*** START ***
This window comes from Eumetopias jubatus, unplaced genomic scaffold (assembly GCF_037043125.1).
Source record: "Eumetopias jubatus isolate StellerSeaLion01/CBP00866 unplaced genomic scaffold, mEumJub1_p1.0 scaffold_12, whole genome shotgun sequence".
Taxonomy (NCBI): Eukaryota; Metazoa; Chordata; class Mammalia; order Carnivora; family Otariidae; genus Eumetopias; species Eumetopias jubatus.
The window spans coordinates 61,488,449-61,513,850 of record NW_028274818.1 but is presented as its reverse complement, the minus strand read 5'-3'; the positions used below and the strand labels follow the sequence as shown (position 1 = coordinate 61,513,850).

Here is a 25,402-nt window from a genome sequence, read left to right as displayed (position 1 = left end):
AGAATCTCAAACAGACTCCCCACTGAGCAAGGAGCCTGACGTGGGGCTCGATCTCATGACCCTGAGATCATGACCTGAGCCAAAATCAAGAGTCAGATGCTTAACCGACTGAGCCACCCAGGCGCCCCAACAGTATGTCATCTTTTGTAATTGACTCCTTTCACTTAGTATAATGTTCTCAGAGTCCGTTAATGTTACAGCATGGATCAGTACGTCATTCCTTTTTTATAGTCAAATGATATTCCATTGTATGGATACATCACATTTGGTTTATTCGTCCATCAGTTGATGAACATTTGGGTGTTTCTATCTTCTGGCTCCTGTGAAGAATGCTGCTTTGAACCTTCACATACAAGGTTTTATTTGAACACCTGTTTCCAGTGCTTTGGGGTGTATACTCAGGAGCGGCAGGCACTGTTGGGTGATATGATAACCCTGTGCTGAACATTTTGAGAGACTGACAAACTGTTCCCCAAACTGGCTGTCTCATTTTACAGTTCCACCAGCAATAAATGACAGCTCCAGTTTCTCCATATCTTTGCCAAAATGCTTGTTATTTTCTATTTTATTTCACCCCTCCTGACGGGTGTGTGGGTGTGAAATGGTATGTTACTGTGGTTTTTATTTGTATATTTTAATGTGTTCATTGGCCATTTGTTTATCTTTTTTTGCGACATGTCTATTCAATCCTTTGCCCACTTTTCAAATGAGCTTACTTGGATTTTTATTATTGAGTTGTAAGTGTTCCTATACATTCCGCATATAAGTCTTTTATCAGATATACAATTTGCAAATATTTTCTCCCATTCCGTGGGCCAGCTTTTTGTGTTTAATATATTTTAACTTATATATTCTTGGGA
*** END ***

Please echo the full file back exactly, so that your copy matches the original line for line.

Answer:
This window comes from Eumetopias jubatus, unplaced genomic scaffold (assembly GCF_037043125.1).
Source record: "Eumetopias jubatus isolate StellerSeaLion01/CBP00866 unplaced genomic scaffold, mEumJub1_p1.0 scaffold_12, whole genome shotgun sequence".
Taxonomy (NCBI): Eukaryota; Metazoa; Chordata; class Mammalia; order Carnivora; family Otariidae; genus Eumetopias; species Eumetopias jubatus.
The window spans coordinates 61,488,449-61,513,850 of record NW_028274818.1 but is presented as its reverse complement, the minus strand read 5'-3'; the positions used below and the strand labels follow the sequence as shown (position 1 = coordinate 61,513,850).

Here is a 25,402-nt window from a genome sequence, read left to right as displayed (position 1 = left end):
AGAATCTCAAACAGACTCCCCACTGAGCAAGGAGCCTGACGTGGGGCTCGATCTCATGACCCTGAGATCATGACCTGAGCCAAAATCAAGAGTCAGATGCTTAACCGACTGAGCCACCCAGGCGCCCCAACAGTATGTCATCTTTTGTAATTGACTCCTTTCACTTAGTATAATGTTCTCAGAGTCCGTTAATGTTACAGCATGGATCAGTACGTCATTCCTTTTTTATAGTCAAATGATATTCCATTGTATGGATACATCACATTTGGTTTATTCGTCCATCAGTTGATGAACATTTGGGTGTTTCTATCTTCTGGCTCCTGTGAAGAATGCTGCTTTGAACCTTCACATACAAGGTTTTATTTGAACACCTGTTTCCAGTGCTTTGGGGTGTATACTCAGGAGCGGCAGGCACTGTTGGGTGATATGATAACCCTGTGCTGAACATTTTGAGAGACTGACAAACTGTTCCCCAAACTGGCTGTCTCATTTTACAGTTCCACCAGCAATAAATGACAGCTCCAGTTTCTCCATATCTTTGCCAAAATGCTTGTTATTTTCTATTTTATTTCACCCCTCCTGACGGGTGTGTGGGTGTGAAATGGTATGTTACTGTGGTTTTTATTTGTATATTTTAATGTGTTCATTGGCCATTTGTTTATCTTTTTTTGCGACATGTCTATTCAATCCTTTGCCCACTTTTCAAATGAGCTTACTTGGATTTTTATTATTGAGTTGTAAGTGTTCCTATACATTCCGCATATAAGTCTTTTATCAGATATACAATTTGCAAATATTTTCTCCCATTCCGTGGGCCAGCTTTTTGTGTTTAATATATTTTAACTTATATATTCTTGGGA